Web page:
Jeevika campaign organized a panel discussion “Street Vending in India: Law, Liberty & Livelihood” on August 31, 2012 during “Jeevika: Asia Livelihood Documentary Film Festival” in Delhi. The campaign team took the opportunity of having a diverse intellectual audience to showcase campaign work in Rajasthan and Bihar. The objective of the session was to discuss issues, developments, solutions, new central legislation and challenges regarding street vending. The session created awareness regarding street vending as a legitimate occupation of entry level professions in informal economy to enhance livelihood opportunities of urban poor and sensitized audience to look for the possibility of liberal solution.

The panel discussion started with a presentation by Amit Chandra, Jeevika National Coordinator on the campaign work and how our policy advocacy effort is working on getting street vending, rickshaw pulling and artisanship legal recognition. He gave overview of the issues, developments and possible solutions for the problems in entry level professions of informal sector to relive ailing poor. Addressing the audience Amit Chandra said, “Is the problem in our society inequality of outcomes or inequality of opportunity. Inclusive growth requires inclusive reforms. With our effort Rajasthan has passed a legislation to make street vending legitimate part of urban planning. The implementation of the law is yet to take place but it has legally empowered street vendors in the state to protect their right to livelihood and property.”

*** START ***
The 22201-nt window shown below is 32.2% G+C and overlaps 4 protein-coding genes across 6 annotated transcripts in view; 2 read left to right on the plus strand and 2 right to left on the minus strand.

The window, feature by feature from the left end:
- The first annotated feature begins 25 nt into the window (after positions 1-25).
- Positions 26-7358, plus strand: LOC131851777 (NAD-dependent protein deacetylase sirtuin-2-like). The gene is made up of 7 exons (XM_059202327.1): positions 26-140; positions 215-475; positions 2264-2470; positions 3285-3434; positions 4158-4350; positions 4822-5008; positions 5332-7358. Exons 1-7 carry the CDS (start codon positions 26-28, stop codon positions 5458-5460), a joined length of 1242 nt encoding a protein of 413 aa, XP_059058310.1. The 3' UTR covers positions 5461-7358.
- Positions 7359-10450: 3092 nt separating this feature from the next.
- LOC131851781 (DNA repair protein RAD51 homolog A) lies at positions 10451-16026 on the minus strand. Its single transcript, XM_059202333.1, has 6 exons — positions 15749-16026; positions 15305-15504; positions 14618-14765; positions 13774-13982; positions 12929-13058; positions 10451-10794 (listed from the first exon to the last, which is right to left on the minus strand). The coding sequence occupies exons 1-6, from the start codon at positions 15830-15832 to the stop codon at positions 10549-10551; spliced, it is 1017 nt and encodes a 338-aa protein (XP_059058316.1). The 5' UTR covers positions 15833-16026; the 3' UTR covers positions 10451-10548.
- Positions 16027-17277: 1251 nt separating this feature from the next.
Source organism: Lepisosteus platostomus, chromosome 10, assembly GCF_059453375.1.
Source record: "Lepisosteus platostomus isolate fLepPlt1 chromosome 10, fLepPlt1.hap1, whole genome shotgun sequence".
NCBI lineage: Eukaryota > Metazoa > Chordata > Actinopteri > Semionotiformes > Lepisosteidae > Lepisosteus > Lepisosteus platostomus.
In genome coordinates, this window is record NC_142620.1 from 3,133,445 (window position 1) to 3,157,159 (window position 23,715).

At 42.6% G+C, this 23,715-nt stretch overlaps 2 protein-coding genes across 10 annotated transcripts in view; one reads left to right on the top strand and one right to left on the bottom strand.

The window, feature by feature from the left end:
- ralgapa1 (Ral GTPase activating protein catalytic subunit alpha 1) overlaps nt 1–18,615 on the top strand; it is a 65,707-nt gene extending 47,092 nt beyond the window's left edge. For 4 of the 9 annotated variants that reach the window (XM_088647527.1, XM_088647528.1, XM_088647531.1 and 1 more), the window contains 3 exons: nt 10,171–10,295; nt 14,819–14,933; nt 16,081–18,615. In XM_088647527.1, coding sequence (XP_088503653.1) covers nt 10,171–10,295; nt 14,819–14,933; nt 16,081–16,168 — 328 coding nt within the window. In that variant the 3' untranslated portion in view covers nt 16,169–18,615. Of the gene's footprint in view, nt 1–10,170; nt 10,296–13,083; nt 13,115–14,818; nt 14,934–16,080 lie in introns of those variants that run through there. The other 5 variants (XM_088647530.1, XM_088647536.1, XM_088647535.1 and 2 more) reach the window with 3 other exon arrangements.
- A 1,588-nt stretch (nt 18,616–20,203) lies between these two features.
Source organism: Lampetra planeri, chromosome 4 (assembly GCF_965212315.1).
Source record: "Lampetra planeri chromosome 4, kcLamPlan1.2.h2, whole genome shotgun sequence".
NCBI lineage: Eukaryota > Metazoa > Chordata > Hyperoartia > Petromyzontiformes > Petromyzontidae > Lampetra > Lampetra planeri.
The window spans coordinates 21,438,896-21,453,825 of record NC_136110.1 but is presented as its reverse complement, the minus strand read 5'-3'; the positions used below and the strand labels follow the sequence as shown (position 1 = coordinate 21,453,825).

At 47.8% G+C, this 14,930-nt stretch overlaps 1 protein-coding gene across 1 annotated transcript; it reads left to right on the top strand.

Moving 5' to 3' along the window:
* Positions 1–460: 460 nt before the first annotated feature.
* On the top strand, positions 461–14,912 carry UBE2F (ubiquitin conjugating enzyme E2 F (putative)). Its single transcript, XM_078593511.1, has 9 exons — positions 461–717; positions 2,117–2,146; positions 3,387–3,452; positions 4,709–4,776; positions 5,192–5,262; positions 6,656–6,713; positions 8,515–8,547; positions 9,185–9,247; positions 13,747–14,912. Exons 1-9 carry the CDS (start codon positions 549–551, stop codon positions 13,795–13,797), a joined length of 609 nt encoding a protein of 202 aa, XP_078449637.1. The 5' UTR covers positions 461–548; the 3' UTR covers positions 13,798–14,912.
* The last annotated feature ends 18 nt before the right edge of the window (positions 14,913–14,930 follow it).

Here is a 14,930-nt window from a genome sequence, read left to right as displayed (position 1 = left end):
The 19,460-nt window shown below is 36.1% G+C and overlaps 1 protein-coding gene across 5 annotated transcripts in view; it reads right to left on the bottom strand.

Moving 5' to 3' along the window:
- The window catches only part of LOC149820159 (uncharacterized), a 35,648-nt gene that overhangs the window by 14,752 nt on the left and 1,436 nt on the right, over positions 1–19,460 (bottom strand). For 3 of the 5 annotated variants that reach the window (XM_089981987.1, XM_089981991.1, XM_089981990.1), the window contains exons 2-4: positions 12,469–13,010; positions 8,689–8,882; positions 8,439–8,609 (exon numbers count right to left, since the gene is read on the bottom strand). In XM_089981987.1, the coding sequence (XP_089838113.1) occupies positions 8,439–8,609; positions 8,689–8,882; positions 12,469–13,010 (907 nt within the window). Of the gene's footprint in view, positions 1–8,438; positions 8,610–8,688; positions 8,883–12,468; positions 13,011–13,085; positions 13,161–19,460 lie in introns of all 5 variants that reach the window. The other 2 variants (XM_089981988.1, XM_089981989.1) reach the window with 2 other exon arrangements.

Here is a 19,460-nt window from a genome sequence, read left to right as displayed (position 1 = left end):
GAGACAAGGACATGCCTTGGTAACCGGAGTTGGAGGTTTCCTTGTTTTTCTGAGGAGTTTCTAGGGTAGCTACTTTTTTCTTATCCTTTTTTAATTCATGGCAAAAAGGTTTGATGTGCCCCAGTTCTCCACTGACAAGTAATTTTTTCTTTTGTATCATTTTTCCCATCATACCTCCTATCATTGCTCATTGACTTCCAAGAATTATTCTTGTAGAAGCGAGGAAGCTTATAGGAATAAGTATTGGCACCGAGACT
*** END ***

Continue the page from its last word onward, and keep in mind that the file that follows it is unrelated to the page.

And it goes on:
Dr Parth J. Shah, president of CCS discussed about the liberal market based policy solutions to identified problems of informal sector and mentioned why most of the policy initiatives in past have failed to solve the problems. He said, “Our policy solutions tried so far lacked market based solutions. There have been several policy initiatives to recognize contribution of street vendors in informal economy but no action has been taken so far leaving aside a few. Due to corruption at lower level of bureaucracy urban local bodies have not started implementing policies which allows harassment and extortion of poor street entrepreneurs. The poor street entrepreneurs of Delhi alone are forced to pay bribe of around Rs 144/- Crore. The irony of the day is even after paying such a large amount their means of livelihood is not secure.”

Good amount of time was spent interacting with audience through question answer session. The discussion was moderated by Jeevika Festival Director Mr Manoj Mathew.

Here are a few pictures of the panel discussion: